Leveraging your Geo-MMS for Detailed Road Surface & Infrastructure Modeling
Following the economic downturn experienced in 2020, it is expected the US will significantly increase investment over the next number of years into the country’s infrastructure (e.g. roads, bridges, etc.), becoming a key catalyst for growth regeneration in the US and global economies. With this in mind, this blog (first in a two-part series) will focus on the use-cases for leveraging Geodetics’ Geo-MMS LiDAR payloads for road surface mapping applications including identification of small cracks, potholes and road-surface anomalies.
A strategic documentation plan for all road networks is more economically attractive than implicit ignorance of the situation. 3D scans of the full transport environment feed into other important infrastructure inspections, including assessment of pavement conditions, bridge monitoring/inspection, roadside powerline assessment, and more.
Geodetics’ customers have leveraged the power of their LiDAR mapping systems for use on ground-vehicles for many years. These include cars, all-terrain vehicles (ATVs) and rail-modified platforms (as shown below). Learn more about the applications of rail-modified platforms from a previously published blog. Geodetics has developed ground-vehicle mounting assemblies designed to accommodate all Geo-MMS LiDAR payloads. These mounting brackets are designed to be flexible, like the payloads they carry, and can be installed on virtually any moving vehicle.
Mobile LiDAR Scanning in Practice
For road surface mapping, the sensor should be elevated and orientated such that it scans the road surface and the surrounding terrain/features in a full 360° frame. While all LiDAR sensors integrated by Geodetics can be integrated on ground-based mobile platforms, recent demand has specifically been targeted towards our high-end survey-grade raster scanning LiDAR sensors. The unrivaled precision, accuracy, and point density of these sensors make them ideally suited to capturing and documenting cracks and distresses on roads, which may not be captured by spinning analog LiDAR sensors. The heavier weights of these sensors are not a concern for ground-based mobile mapping, unlike their effects on flight time when mounted to a UAV. The cm-level resolution offered by these sensors is frequently sought by those aiming for the highest accuracy possible for road surface mapping.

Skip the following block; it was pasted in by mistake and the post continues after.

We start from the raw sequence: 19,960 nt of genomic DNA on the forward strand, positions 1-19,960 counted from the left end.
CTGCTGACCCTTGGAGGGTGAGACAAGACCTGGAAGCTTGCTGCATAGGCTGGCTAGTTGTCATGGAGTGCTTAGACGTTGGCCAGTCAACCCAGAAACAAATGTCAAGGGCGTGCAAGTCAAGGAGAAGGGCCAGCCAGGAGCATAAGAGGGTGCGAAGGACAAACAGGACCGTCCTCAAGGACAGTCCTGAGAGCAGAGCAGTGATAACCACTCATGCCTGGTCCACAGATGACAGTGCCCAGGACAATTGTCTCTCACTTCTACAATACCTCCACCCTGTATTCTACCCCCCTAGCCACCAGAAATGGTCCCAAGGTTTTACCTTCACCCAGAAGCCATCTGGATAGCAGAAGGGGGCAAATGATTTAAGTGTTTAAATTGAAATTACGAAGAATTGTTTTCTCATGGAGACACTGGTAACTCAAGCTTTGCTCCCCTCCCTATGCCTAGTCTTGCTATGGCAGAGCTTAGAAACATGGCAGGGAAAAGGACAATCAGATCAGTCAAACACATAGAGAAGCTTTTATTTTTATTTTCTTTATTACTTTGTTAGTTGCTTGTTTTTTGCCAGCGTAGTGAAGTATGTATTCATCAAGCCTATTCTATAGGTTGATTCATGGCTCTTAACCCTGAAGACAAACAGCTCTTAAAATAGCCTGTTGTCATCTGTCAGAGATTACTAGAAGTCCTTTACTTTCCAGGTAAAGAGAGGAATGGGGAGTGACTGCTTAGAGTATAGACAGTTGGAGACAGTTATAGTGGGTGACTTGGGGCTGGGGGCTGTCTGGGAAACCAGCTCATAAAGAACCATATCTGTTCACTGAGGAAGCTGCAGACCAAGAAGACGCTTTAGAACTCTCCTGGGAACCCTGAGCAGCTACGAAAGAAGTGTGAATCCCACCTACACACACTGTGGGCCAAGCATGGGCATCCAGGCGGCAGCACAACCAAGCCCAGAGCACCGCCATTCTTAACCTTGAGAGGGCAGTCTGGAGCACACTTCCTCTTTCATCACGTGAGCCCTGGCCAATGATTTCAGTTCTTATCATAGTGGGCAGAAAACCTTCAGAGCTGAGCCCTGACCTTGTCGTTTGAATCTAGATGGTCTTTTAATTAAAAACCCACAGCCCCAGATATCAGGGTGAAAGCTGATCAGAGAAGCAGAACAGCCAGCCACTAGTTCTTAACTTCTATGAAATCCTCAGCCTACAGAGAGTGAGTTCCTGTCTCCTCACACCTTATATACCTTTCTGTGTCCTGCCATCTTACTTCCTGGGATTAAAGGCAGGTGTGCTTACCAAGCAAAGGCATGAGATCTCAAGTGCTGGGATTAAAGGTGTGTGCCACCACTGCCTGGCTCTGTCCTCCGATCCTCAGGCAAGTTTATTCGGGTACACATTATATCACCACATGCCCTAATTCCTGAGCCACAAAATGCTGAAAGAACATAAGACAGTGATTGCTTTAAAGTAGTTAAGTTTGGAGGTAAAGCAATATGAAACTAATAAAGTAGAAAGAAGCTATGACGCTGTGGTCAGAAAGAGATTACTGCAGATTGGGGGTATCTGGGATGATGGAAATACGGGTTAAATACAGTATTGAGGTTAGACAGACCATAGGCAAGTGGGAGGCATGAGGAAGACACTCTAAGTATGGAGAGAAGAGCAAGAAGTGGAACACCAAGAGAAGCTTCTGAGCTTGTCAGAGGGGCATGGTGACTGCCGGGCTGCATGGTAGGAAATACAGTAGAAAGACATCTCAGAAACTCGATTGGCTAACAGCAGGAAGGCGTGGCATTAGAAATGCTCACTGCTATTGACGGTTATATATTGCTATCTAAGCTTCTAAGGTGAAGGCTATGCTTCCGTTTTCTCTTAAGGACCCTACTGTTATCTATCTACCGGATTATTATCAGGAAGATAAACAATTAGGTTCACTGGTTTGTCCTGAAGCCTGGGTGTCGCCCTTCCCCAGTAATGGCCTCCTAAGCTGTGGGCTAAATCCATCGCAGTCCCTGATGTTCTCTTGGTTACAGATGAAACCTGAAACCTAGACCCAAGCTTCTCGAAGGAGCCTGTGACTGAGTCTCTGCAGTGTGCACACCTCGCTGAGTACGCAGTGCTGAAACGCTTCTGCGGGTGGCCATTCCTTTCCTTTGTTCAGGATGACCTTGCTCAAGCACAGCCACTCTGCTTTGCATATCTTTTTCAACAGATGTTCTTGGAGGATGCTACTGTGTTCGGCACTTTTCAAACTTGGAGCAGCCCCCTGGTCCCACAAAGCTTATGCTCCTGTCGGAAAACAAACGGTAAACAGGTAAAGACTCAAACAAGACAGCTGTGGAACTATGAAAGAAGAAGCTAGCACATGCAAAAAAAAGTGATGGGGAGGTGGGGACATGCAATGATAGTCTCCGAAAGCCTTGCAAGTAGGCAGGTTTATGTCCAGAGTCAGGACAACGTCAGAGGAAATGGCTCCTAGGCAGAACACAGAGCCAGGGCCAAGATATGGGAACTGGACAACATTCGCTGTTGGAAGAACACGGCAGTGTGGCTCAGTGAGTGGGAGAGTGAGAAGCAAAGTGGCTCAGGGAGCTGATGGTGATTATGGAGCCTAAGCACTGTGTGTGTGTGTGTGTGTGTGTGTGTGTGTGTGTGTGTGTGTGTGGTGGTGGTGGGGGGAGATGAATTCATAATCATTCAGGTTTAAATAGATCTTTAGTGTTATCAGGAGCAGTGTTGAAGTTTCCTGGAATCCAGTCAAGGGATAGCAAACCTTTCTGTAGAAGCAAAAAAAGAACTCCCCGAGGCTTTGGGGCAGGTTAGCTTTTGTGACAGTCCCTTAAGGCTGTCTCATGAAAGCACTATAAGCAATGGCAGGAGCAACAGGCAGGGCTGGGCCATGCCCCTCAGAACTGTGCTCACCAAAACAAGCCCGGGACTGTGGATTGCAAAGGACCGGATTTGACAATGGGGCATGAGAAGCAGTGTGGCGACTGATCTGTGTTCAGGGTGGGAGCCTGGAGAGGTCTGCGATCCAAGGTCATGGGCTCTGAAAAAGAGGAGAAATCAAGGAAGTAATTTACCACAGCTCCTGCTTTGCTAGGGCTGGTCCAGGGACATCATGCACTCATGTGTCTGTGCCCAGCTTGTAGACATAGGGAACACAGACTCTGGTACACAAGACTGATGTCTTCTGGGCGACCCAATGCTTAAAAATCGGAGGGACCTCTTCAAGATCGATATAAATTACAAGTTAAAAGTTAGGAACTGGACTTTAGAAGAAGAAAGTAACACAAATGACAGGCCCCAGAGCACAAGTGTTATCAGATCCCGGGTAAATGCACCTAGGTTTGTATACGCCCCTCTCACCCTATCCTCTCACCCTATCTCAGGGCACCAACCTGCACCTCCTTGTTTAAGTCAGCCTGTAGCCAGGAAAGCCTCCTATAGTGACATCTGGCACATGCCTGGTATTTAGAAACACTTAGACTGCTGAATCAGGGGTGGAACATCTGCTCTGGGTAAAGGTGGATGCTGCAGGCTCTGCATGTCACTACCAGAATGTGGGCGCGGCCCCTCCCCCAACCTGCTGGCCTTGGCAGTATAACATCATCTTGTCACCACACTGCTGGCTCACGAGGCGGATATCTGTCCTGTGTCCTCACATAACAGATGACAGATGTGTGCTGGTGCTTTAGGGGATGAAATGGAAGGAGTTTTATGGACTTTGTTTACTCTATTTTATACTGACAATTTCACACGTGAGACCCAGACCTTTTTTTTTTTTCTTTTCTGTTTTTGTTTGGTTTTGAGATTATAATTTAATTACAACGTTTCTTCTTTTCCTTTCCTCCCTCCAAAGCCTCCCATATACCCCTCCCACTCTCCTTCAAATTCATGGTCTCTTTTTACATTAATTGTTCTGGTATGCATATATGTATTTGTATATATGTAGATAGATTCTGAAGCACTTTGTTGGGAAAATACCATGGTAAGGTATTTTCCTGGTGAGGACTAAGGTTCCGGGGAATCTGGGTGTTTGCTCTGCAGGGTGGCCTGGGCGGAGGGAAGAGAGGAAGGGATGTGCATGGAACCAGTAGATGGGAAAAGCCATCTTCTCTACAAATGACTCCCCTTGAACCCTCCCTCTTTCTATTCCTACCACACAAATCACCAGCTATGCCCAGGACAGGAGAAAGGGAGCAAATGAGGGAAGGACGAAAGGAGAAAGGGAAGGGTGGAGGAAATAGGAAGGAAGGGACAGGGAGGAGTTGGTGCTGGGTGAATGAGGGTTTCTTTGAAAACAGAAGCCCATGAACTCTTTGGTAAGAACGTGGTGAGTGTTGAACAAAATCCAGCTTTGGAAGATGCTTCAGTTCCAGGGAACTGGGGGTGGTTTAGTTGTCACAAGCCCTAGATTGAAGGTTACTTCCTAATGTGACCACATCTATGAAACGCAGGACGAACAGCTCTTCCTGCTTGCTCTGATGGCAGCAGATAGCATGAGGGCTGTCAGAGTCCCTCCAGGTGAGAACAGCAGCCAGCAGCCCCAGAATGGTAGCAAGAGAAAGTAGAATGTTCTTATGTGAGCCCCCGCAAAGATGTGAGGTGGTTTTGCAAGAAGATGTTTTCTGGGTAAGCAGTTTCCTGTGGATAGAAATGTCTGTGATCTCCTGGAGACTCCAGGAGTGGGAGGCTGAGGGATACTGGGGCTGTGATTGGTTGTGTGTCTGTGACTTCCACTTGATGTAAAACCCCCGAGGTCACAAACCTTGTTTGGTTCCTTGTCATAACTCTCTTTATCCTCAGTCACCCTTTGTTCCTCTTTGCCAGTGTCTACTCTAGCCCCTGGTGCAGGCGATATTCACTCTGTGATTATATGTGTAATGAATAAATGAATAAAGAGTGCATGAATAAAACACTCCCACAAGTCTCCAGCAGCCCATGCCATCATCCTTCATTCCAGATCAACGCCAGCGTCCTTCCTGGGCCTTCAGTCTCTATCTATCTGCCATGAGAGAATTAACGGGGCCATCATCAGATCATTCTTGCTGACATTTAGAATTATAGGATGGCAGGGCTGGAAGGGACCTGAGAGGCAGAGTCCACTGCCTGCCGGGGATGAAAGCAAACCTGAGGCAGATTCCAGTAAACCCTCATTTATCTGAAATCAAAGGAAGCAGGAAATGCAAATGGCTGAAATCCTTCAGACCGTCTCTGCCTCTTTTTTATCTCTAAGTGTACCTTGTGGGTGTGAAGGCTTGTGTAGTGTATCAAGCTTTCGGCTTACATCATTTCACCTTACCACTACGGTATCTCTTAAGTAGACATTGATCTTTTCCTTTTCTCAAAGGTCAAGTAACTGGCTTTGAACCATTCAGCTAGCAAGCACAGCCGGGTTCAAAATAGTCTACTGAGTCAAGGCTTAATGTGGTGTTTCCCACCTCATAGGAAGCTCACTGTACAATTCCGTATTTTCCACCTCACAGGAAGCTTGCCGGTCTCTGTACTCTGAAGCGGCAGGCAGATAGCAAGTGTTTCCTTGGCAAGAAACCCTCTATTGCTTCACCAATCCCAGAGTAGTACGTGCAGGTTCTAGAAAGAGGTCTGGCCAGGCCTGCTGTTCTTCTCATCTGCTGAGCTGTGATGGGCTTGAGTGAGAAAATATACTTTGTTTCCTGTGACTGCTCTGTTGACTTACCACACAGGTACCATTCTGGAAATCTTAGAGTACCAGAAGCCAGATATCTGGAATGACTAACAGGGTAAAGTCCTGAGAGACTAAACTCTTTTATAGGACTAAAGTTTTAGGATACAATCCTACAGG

One of the many advantages of mobile road scanning, as stressed previously, is the rapid and efficient identification of small cracks, potholes and road surface anomalies. The point density achieved with high-performance systems allows the user to scan at regular highway speeds, allowing vast datasets to be collected in a fraction of the time as traditional methods, all while improving positional data accuracy and increasing safety. Reflectivity characteristics of road markings, road signs, and railings along transport routes allow them to become pronounced when viewing the collected LiDAR datasets by the intensity of the raw LAS files.
Figure 2 below displays data captured with the CL-360 LiDAR from Teledyne Optech. The key to collecting such high-quality point clouds lies in optimizing a balance between sensor scan line frequency, PRF (Pulse Repetition Frequency), and vehicle speed. For the highest point density, we can select the maximum capabilities of 250 scan lines per second and a 500 kHz PRF. Vehicle speed will then ultimately determine LiDAR point density. Using the full FOV available, we can detect all features of interest on the road and surrounding terrain.
Assessment records of roads and their associated assets are increasingly needed in formats native to GIS and CAD programs. LiDAR scanning introduces unmatched levels of dimensional accuracy, scan feature richness and efficiency of data capture. Capturing LiDAR scan data along road and rail transportation corridor routes can generate terabytes of point cloud data. An efficient process to manage the captured data, assess its quality and extract the desired information is necessary to seamlessly feed downstream planning, design, engineering and construction operations.
Captured scan data can be meshed in post-processing software to produce a 3D structure of any detected anomalies. The 3D nature of the scan data also allows point cloud sections to be inverted and viewed from the bottom, something not possible with imagery alone. A basic example is shown in Figure 3 below, with meshing performed with open-source point cloud processing software.
In part two of this blog series, we will dive further into the role of mobile LiDAR scanning on road and infrastructure projects along with the role RGB imaging (as seen in Figure 1) plays in the overall mapping ecosystem and workflow.
Originally published by Geodetics